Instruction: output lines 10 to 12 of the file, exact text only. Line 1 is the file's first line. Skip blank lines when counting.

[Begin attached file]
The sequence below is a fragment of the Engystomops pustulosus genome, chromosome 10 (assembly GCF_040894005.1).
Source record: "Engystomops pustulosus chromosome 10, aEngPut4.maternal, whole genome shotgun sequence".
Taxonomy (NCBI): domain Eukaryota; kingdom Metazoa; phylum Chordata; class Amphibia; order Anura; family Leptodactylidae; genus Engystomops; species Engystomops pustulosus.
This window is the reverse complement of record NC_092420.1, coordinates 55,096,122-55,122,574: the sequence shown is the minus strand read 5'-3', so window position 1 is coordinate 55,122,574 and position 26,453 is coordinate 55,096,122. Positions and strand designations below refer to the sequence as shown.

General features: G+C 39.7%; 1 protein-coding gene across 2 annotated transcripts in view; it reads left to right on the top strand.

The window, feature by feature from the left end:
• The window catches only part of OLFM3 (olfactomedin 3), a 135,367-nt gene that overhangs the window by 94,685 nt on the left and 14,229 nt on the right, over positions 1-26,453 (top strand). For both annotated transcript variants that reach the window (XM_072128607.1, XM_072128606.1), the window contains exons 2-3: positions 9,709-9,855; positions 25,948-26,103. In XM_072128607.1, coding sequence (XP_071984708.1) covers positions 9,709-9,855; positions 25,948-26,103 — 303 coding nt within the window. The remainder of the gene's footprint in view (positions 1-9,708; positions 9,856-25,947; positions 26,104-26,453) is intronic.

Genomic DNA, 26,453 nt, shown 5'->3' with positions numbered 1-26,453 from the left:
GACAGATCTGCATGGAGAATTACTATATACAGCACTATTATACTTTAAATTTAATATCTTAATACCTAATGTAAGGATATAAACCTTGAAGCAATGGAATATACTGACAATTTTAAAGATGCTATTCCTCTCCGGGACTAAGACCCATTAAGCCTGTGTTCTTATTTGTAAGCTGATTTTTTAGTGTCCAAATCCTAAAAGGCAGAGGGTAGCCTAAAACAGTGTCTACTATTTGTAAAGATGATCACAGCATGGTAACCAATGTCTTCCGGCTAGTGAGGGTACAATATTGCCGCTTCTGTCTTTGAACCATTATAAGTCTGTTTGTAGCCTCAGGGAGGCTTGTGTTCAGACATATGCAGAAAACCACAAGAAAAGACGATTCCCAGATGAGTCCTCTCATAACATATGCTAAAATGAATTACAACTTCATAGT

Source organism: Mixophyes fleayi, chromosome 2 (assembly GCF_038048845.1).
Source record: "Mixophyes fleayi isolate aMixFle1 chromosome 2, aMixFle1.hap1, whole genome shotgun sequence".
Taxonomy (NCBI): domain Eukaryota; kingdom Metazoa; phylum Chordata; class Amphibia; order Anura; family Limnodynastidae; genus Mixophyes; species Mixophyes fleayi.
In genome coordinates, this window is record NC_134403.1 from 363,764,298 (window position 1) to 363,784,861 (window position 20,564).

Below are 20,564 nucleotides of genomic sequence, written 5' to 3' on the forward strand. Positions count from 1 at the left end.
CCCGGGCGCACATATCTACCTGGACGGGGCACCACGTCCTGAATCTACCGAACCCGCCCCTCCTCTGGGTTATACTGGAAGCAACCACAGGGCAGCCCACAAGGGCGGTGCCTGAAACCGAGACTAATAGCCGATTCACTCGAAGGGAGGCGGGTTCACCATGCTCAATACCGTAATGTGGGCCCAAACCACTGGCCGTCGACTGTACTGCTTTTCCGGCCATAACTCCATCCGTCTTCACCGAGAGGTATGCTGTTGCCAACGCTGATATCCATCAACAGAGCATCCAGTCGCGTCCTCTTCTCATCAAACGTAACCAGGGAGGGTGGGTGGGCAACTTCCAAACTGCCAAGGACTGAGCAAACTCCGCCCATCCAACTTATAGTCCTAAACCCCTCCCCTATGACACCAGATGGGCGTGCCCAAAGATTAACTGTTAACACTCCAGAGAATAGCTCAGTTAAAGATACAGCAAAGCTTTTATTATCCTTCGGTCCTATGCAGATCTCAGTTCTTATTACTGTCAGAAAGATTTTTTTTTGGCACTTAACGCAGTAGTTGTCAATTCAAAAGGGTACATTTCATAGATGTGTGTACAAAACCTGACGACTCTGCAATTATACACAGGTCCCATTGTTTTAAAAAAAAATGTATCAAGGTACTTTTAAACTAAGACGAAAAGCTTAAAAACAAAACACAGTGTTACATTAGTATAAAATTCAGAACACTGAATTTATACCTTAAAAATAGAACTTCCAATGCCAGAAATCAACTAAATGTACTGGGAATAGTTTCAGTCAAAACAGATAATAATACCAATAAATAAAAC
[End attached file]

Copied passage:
Source organism: Mixophyes fleayi, chromosome 2 (assembly GCF_038048845.1).
Source record: "Mixophyes fleayi isolate aMixFle1 chromosome 2, aMixFle1.hap1, whole genome shotgun sequence".
Taxonomy (NCBI): domain Eukaryota; kingdom Metazoa; phylum Chordata; class Amphibia; order Anura; family Limnodynastidae; genus Mixophyes; species Mixophyes fleayi.